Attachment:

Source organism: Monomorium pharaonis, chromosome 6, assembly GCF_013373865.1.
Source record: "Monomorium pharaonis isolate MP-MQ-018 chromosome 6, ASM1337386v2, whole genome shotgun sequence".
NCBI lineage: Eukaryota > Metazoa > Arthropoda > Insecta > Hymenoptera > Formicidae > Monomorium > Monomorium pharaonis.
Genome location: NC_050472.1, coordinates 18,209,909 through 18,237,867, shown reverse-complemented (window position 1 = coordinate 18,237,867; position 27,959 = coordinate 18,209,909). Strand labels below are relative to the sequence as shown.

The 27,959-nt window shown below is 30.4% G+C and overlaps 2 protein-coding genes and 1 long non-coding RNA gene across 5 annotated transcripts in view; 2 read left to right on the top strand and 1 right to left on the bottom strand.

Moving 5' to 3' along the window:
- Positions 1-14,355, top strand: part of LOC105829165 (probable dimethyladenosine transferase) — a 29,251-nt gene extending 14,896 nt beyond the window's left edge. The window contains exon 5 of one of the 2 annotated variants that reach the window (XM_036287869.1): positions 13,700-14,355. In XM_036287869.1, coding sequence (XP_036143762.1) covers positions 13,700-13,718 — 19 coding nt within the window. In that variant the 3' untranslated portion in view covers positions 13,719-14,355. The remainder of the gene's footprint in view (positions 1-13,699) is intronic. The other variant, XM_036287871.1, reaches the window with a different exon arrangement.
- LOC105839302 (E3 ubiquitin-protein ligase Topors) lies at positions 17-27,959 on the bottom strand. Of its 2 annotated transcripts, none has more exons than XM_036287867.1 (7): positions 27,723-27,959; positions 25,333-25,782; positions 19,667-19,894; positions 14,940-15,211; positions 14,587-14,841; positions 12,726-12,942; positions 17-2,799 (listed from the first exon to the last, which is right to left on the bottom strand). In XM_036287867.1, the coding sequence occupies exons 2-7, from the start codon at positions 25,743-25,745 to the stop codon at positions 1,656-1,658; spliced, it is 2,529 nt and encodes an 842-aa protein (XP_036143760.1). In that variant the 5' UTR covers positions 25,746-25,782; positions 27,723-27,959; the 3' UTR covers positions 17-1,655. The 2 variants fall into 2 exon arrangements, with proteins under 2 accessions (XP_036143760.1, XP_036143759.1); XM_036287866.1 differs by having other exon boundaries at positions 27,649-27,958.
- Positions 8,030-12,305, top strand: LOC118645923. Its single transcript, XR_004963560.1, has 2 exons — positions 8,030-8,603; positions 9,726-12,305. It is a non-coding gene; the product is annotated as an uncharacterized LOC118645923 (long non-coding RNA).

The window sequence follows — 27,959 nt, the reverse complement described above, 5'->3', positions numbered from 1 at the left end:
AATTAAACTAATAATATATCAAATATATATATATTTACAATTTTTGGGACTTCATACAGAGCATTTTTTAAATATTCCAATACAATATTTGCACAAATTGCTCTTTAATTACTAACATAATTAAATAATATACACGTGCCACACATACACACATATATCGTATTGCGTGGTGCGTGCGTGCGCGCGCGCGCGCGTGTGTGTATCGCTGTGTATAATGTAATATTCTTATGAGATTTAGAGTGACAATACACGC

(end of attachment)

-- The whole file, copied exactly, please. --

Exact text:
Source organism: Monomorium pharaonis, chromosome 6, assembly GCF_013373865.1.
Source record: "Monomorium pharaonis isolate MP-MQ-018 chromosome 6, ASM1337386v2, whole genome shotgun sequence".
NCBI lineage: Eukaryota > Metazoa > Arthropoda > Insecta > Hymenoptera > Formicidae > Monomorium > Monomorium pharaonis.
Genome location: NC_050472.1, coordinates 18,209,909 through 18,237,867, shown reverse-complemented (window position 1 = coordinate 18,237,867; position 27,959 = coordinate 18,209,909). Strand labels below are relative to the sequence as shown.

The 27,959-nt window shown below is 30.4% G+C and overlaps 2 protein-coding genes and 1 long non-coding RNA gene across 5 annotated transcripts in view; 2 read left to right on the top strand and 1 right to left on the bottom strand.

Moving 5' to 3' along the window:
- Positions 1-14,355, top strand: part of LOC105829165 (probable dimethyladenosine transferase) — a 29,251-nt gene extending 14,896 nt beyond the window's left edge. The window contains exon 5 of one of the 2 annotated variants that reach the window (XM_036287869.1): positions 13,700-14,355. In XM_036287869.1, coding sequence (XP_036143762.1) covers positions 13,700-13,718 — 19 coding nt within the window. In that variant the 3' untranslated portion in view covers positions 13,719-14,355. The remainder of the gene's footprint in view (positions 1-13,699) is intronic. The other variant, XM_036287871.1, reaches the window with a different exon arrangement.
- LOC105839302 (E3 ubiquitin-protein ligase Topors) lies at positions 17-27,959 on the bottom strand. Of its 2 annotated transcripts, none has more exons than XM_036287867.1 (7): positions 27,723-27,959; positions 25,333-25,782; positions 19,667-19,894; positions 14,940-15,211; positions 14,587-14,841; positions 12,726-12,942; positions 17-2,799 (listed from the first exon to the last, which is right to left on the bottom strand). In XM_036287867.1, the coding sequence occupies exons 2-7, from the start codon at positions 25,743-25,745 to the stop codon at positions 1,656-1,658; spliced, it is 2,529 nt and encodes an 842-aa protein (XP_036143760.1). In that variant the 5' UTR covers positions 25,746-25,782; positions 27,723-27,959; the 3' UTR covers positions 17-1,655. The 2 variants fall into 2 exon arrangements, with proteins under 2 accessions (XP_036143760.1, XP_036143759.1); XM_036287866.1 differs by having other exon boundaries at positions 27,649-27,958.
- Positions 8,030-12,305, top strand: LOC118645923. Its single transcript, XR_004963560.1, has 2 exons — positions 8,030-8,603; positions 9,726-12,305. It is a non-coding gene; the product is annotated as an uncharacterized LOC118645923 (long non-coding RNA).

The window sequence follows — 27,959 nt, the reverse complement described above, 5'->3', positions numbered from 1 at the left end:
AATTAAACTAATAATATATCAAATATATATATATTTACAATTTTTGGGACTTCATACAGAGCATTTTTTAAATATTCCAATACAATATTTGCACAAATTGCTCTTTAATTACTAACATAATTAAATAATATACACGTGCCACACATACACACATATATCGTATTGCGTGGTGCGTGCGTGCGCGCGCGCGCGCGTGTGTGTATCGCTGTGTATAATGTAATATTCTTATGAGATTTAGAGTGACAATACACGC